4 principles to engage your audience and accelerate the learning process

4 principles to engage your audience and accelerate the learning process

After 8 months of giving workshops and conferences with Philos,
we gathered a great amount of information on how to share knowledge efficiently.
We identified 4 main principles that increase the audience’s engagement and help participants assimilate the content more easily.

Show them why the thing you are teaching will be useful to them

When teaching something, might it be mathematics, chemistry, programming or any other subject it is important to always explain the purpose of what you are teaching. Showing real life examples of what can be achieved with the concepts you are teaching will really help participants appreciate its value. When people don’t see the purpose of your explanation, their attention drop.

In many ways, teaching can be compared to selling. When selling something, you want to show all the amazing things you can (will be able to) do with it so that the person really wants to buy it. When teaching something, it’s the same. Show your participants how much better they will become after your training, tease their attention. Because in the end: “People don’t buy products, they buy better versions of themselves”.

For your audience to grab concepts faster, relate them as much as possible to what they already know

When explaining abstract or unfamiliar concepts, it is important to relate them as much as possible to what people already know. This comparison process will not only help your participants to grab the concept faster, it will also increase your audience’s engagement.

Let’s take an example, if you had to explain HTML and CSS to your mother, giving theoretical definitions probably wouldn’t make much sense to her. Instead, if you were to compare the two with known concepts such as the structure of a car and the painting, this comparison would allow her to relate a lot more on known examples to conceptualise the idea and understand it faster.

Adapt to your audience

When teaching a new programming language or a new tool, your first step will be to identify your audience. Who are you teaching to? How familiar is your audience with the concepts that you will be explaining?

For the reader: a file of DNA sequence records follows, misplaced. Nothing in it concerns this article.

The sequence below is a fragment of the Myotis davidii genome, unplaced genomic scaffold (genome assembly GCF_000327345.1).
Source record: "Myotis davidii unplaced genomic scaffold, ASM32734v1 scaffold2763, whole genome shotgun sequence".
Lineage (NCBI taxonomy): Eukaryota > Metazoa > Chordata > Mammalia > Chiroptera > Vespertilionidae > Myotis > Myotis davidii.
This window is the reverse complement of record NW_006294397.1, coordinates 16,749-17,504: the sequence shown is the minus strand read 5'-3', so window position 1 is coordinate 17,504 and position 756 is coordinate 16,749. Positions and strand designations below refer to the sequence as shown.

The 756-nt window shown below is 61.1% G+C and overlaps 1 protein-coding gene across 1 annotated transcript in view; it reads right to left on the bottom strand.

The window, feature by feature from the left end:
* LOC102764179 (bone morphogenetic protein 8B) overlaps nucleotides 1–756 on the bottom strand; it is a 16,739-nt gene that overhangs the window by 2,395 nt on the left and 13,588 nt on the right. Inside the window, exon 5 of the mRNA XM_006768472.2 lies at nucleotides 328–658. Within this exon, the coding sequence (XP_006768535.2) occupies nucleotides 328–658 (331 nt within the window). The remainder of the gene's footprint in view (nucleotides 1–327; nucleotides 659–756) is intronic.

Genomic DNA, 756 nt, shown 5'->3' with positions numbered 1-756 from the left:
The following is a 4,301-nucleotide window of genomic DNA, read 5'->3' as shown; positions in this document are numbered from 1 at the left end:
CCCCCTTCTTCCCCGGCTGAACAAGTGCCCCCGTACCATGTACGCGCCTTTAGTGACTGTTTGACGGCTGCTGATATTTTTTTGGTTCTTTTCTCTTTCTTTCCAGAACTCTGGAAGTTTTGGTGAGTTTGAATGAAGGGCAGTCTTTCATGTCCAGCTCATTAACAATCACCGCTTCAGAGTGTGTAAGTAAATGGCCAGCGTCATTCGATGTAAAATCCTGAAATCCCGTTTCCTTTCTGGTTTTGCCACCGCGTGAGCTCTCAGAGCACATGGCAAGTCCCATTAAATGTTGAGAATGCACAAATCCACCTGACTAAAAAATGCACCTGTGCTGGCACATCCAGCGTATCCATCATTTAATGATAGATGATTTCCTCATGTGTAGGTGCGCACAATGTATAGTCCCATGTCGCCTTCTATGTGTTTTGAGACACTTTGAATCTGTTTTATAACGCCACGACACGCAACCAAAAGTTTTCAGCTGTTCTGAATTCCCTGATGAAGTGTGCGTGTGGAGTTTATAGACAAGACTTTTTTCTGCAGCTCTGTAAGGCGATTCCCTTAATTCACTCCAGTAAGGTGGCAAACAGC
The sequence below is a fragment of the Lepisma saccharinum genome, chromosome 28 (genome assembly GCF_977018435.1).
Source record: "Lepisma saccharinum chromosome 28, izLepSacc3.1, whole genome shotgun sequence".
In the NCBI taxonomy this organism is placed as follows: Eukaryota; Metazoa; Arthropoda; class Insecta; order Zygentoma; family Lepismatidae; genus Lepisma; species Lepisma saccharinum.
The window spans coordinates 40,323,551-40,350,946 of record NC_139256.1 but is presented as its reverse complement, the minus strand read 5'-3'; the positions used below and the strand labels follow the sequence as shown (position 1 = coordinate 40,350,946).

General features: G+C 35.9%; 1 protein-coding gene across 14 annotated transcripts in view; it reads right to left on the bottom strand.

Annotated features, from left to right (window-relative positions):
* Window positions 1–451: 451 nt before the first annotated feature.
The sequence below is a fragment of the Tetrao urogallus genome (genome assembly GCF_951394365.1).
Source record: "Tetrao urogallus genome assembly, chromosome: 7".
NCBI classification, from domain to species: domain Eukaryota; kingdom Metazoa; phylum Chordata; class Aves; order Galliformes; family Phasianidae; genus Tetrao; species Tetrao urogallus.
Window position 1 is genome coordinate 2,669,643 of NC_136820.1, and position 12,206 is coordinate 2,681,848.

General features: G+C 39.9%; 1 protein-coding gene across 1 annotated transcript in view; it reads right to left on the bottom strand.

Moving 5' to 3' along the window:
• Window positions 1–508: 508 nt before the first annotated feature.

Programming is based on logic. Even though languages have their discrepancies, it is easy to relate one language to another through some of their concepts. Although written differently, Ruby’s closure will be linked to JavaScript’s closure as will Python’s. Once the logic is understood, it becomes a lot easier for the person to grab all the new concepts.

If your audience’s level has discrepancies, try to smooth these out as much as possible. Should the level difference be too big, you might want to think about splitting your group in sub groups to avoid losing too much time explaining concepts that others already master.

To eat an elephant, slice it into smaller pieces

To make a goal appear more attainable, it is important to give your audience the impression that each step that will lead them towards the end goal is easily achievable.

Look at the example below. With this two-step process, it is highly probable that your participants will lose their initial motivation, the second step being way too complex compared to the first one.



Google Street didn’t start by saying “We’ll photograph each and every street in the world”. They started with a city, expanded to another, and another and so on until they finally reach a worldwide collection of photos.

By breaking down your end goal into small and achievable steps, you’ll accompany your participants towards the objective you want them to reach. With too big steps, you risk losing them along the way.


Applying those 4 simple principles to our conferences and workshops increased both our audience engagement and the learning process of our participants. On average, the feedbacks improved by 20% since we apply these techniques.

As strong believer in the learning by doing method at Philos, we’re sure there is still room for improvement. So don’t worry, if we stumble upon new principle, we’ll keep you posted!

Have you tried these techniques yourself? What were your results? Do you have other techniques to share? If so, do not hesitate to list them below

Happy coding!


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